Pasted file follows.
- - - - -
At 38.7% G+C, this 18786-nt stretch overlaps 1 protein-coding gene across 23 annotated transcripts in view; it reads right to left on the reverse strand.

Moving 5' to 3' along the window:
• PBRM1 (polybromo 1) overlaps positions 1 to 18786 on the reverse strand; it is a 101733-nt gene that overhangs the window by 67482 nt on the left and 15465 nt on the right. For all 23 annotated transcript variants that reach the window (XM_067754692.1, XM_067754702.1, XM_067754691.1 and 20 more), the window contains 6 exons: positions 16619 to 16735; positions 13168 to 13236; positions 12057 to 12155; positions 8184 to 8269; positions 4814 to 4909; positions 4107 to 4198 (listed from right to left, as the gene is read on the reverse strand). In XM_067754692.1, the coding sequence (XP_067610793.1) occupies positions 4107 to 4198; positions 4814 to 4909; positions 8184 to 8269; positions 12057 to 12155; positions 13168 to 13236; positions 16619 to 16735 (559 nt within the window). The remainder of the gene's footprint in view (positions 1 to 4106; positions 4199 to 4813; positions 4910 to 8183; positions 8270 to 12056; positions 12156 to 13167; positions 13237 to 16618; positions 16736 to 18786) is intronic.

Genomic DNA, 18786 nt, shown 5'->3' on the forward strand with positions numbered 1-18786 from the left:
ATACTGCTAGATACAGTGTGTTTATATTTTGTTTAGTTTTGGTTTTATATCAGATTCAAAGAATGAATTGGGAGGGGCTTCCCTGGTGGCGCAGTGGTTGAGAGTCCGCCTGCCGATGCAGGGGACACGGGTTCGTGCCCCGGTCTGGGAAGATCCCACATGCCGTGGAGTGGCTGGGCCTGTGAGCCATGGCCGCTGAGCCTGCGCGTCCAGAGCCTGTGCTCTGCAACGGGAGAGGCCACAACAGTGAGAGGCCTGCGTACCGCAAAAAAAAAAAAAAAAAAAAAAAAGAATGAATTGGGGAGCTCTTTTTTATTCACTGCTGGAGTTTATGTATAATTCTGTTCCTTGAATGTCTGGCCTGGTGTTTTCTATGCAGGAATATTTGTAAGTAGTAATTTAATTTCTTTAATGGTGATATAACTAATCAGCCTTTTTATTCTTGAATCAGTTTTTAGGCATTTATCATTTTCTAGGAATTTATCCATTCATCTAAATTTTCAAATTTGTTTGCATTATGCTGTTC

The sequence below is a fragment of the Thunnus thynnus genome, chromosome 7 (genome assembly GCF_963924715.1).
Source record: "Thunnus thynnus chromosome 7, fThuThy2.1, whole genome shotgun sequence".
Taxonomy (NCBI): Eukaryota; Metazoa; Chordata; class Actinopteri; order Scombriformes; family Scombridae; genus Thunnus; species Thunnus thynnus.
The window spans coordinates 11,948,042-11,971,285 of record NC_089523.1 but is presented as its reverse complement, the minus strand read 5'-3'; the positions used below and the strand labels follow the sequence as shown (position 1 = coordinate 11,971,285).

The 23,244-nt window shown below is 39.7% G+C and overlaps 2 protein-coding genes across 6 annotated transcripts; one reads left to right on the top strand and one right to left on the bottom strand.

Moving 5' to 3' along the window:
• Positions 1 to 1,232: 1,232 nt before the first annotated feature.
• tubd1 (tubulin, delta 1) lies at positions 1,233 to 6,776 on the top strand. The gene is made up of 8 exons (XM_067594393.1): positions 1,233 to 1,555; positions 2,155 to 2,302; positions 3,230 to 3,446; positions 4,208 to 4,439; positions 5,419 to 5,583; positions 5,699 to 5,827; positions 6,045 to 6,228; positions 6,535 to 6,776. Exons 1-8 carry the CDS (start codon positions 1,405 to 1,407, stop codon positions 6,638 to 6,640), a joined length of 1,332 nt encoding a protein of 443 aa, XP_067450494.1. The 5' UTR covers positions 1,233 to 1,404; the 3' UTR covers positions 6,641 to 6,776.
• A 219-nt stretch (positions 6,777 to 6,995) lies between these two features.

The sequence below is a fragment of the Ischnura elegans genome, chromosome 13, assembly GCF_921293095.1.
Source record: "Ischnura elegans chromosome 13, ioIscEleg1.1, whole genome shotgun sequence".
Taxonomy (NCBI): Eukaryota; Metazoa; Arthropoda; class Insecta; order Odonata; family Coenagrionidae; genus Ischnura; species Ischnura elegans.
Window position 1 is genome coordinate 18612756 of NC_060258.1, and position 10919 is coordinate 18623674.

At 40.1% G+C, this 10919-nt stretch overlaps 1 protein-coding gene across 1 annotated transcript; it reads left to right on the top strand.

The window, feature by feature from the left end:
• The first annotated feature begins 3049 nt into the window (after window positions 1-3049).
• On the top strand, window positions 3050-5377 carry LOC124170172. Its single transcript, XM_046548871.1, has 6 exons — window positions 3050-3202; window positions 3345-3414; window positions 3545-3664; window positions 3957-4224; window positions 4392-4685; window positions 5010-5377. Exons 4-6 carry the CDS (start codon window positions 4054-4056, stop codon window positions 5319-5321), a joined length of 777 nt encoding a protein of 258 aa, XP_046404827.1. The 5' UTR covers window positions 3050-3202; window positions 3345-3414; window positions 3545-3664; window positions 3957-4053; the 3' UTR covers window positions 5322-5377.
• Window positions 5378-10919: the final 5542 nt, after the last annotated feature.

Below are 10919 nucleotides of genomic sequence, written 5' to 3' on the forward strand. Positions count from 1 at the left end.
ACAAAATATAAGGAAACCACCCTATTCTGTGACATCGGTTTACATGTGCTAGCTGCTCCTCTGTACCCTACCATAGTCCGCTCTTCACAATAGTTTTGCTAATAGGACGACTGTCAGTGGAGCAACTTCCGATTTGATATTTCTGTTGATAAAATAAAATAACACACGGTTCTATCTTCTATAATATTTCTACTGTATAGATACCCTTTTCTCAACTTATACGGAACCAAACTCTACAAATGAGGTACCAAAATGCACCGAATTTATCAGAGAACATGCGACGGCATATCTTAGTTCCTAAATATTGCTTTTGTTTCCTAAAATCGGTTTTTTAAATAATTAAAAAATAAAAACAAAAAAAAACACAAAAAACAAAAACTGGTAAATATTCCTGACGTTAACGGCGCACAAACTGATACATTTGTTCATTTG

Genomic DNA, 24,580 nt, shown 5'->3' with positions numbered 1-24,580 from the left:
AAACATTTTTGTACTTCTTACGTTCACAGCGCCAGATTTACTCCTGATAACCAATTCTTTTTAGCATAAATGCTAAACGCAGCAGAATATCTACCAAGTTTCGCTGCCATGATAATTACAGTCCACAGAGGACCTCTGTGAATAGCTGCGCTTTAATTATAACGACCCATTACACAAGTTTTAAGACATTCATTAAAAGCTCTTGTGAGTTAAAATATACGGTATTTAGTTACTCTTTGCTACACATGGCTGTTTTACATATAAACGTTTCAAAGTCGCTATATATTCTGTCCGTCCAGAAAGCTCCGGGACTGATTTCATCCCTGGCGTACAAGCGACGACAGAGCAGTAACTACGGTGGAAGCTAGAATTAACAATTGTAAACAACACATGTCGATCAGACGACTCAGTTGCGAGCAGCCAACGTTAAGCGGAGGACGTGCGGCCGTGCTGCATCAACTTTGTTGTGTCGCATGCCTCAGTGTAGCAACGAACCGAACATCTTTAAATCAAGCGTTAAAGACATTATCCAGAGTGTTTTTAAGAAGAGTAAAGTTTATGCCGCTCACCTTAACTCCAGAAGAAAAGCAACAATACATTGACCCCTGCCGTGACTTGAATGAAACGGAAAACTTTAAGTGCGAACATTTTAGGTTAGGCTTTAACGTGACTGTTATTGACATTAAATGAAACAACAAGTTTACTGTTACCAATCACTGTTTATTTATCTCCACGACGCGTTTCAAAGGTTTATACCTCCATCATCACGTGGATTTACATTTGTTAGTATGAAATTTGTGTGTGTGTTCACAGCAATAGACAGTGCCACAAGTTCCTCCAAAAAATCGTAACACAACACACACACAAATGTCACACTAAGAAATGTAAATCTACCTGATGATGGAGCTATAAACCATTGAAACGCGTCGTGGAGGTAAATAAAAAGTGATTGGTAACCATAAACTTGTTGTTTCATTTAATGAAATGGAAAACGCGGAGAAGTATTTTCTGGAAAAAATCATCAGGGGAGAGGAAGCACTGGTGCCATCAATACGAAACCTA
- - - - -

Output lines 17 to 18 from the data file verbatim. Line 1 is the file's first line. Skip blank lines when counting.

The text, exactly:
Taxonomy (NCBI): Eukaryota; Metazoa; Arthropoda; class Insecta; order Odonata; family Coenagrionidae; genus Ischnura; species Ischnura elegans.
Window position 1 is genome coordinate 18612756 of NC_060258.1, and position 10919 is coordinate 18623674.